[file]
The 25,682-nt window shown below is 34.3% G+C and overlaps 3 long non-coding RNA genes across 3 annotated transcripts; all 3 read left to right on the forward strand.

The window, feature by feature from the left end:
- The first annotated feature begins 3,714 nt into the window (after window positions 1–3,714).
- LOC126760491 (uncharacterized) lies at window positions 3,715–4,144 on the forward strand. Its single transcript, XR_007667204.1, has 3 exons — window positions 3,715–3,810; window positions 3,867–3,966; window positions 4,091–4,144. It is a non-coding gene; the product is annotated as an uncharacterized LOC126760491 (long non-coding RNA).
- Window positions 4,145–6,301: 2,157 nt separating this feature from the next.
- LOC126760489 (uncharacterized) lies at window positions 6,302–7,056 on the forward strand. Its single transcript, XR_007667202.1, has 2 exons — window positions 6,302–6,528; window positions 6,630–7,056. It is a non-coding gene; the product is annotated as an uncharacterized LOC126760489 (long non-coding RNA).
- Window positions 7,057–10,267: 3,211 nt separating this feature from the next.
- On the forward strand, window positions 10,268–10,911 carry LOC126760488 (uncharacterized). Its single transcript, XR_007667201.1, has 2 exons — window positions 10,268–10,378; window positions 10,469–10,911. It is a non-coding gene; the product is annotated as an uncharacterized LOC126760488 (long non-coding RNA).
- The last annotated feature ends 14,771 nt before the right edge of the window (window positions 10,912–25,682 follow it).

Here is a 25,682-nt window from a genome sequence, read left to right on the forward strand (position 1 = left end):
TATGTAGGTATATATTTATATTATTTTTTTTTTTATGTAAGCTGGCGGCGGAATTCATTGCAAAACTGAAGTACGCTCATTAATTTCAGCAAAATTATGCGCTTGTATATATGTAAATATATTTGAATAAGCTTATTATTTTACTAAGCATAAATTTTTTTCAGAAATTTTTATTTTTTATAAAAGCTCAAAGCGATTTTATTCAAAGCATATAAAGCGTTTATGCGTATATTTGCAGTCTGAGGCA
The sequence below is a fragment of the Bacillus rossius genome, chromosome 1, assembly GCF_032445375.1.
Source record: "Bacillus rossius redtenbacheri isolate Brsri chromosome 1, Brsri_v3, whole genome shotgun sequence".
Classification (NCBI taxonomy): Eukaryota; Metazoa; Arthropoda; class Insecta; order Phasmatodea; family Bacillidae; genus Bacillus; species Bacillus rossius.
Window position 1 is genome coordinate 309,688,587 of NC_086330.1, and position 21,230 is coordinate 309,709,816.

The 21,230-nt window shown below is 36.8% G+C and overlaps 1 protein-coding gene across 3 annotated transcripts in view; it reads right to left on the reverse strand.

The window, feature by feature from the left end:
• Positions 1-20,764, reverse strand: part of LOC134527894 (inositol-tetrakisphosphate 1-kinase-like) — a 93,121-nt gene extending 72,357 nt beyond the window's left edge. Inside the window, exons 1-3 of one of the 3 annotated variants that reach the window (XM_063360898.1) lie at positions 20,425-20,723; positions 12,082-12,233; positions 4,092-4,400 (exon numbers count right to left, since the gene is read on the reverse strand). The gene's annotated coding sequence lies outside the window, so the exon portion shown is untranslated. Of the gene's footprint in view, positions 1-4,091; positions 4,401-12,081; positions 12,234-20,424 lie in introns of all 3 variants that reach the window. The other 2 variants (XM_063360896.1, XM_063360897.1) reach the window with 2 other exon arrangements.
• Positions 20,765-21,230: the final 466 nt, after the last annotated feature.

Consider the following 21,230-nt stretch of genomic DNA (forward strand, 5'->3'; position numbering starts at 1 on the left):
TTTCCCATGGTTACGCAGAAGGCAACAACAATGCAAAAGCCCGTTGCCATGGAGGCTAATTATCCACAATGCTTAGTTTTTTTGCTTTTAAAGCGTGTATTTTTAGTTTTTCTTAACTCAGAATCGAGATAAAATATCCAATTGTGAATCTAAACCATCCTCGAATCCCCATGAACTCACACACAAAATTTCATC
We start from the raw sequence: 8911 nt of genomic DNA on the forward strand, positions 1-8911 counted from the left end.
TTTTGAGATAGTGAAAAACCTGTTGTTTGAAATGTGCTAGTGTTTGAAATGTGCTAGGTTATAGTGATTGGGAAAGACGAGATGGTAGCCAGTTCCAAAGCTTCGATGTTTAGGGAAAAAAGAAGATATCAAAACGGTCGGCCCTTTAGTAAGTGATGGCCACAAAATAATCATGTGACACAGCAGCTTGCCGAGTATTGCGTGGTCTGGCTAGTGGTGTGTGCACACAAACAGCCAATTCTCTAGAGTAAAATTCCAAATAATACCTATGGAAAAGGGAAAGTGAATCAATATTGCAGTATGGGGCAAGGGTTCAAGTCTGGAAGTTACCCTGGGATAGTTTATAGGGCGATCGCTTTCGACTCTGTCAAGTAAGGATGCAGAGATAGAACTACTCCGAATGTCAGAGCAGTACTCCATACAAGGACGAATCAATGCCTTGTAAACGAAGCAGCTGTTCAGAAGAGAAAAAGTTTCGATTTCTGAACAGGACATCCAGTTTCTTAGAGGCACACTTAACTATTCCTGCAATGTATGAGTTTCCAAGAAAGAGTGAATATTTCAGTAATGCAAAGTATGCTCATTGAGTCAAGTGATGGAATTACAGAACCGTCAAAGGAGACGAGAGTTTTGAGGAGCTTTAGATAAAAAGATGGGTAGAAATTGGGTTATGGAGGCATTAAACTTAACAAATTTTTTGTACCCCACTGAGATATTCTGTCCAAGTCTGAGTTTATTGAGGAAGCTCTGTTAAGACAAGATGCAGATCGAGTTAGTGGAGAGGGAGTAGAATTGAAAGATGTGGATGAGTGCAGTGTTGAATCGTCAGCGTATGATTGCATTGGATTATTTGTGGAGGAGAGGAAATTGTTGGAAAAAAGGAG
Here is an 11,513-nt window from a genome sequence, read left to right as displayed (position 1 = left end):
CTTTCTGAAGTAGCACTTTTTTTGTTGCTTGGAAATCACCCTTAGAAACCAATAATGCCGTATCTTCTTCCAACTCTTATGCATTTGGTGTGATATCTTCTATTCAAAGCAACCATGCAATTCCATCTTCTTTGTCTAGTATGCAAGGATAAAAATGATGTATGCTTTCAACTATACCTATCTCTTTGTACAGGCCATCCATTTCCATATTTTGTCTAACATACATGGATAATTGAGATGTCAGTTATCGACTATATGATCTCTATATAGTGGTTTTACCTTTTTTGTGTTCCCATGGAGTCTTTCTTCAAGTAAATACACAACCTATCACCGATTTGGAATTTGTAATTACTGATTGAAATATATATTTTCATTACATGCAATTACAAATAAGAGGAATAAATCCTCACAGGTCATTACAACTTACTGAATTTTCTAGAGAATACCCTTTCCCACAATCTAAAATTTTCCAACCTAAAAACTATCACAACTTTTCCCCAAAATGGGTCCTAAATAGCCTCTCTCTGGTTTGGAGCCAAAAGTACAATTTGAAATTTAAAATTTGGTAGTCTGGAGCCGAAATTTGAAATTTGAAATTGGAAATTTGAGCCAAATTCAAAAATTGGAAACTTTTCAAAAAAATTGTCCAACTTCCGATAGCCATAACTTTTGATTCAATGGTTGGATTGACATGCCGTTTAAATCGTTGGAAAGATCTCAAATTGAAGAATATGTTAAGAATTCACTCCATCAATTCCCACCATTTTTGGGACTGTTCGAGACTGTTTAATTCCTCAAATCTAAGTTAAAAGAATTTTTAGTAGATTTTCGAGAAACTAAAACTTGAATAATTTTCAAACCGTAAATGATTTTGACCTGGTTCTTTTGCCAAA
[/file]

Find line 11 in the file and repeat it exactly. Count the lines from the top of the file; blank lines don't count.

TATGTAGGTATATATTTATATTATTTTTTTTTTTATGTAAGCTGGCGGCGGAATTCATTGCAAAACTGAAGTACGCTCATTAATTTCAGCAAAATTATGCGCTTGTATATATGTAAATATATTTGAATAAGCTTATTATTTTACTAAGCATAAATTTTTTTCAGAAATTTTTATTTTTTATAAAAGCTCAAAGCGATTTTATTCAAAGCATATAAAGCGTTTATGCGTATATTTGCAGTCTGAGGCA